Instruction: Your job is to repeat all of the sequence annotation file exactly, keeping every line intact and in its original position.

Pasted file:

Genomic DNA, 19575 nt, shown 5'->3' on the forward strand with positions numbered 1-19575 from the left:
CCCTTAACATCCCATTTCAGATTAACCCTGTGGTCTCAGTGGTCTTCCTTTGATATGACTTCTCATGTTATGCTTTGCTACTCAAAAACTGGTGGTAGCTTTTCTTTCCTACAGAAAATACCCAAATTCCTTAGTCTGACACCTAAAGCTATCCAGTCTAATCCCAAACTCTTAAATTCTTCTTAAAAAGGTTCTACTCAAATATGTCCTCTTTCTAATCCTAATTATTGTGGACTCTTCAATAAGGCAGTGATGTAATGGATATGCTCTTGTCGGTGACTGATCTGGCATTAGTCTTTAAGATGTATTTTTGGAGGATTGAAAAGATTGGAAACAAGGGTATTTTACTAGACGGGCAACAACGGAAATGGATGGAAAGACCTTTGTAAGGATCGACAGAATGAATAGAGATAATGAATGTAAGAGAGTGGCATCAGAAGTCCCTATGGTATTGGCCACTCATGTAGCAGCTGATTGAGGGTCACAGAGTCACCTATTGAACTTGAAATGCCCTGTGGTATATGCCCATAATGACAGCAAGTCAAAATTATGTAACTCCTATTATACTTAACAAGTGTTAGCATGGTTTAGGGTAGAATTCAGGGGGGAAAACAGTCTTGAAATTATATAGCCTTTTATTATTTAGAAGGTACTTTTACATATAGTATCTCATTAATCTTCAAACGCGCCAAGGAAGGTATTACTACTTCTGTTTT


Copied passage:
Genomic DNA, 19575 nt, shown 5'->3' on the forward strand with positions numbered 1-19575 from the left:
CCCTTAACATCCCATTTCAGATTAACCCTGTGGTCTCAGTGGTCTTCCTTTGATATGACTTCTCATGTTATGCTTTGCTACTCAAAAACTGGTGGTAGCTTTTCTTTCCTACAGAAAATACCCAAATTCCTTAGTCTGACACCTAAAGCTATCCAGTCTAATCCCAAACTCTTAAATTCTTCTTAAAAAGGTTCTACTCAAATATGTCCTCTTTCTAATCCTAATTATTGTGGACTCTTCAATAAGGCAGTGATGTAATGGATATGCTCTTGTCGGTGACTGATCTGGCATTAGTCTTTAAGATGTATTTTTGGAGGATTGAAAAGATTGGAAACAAGGGTATTTTACTAGACGGGCAACAACGGAAATGGATGGAAAGACCTTTGTAAGGATCGACAGAATGAATAGAGATAATGAATGTAAGAGAGTGGCATCAGAAGTCCCTATGGTATTGGCCACTCATGTAGCAGCTGATTGAGGGTCACAGAGTCACCTATTGAACTTGAAATGCCCTGTGGTATATGCCCATAATGACAGCAAGTCAAAATTATGTAACTCCTATTATACTTAACAAGTGTTAGCATGGTTTAGGGTAGAATTCAGGGGGGAAAACAGTCTTGAAATTATATAGCCTTTTATTATTTAGAAGGTACTTTTACATATAGTATCTCATTAATCTTCAAACGCGCCAAGGAAGGTATTACTACTTCTGTTTT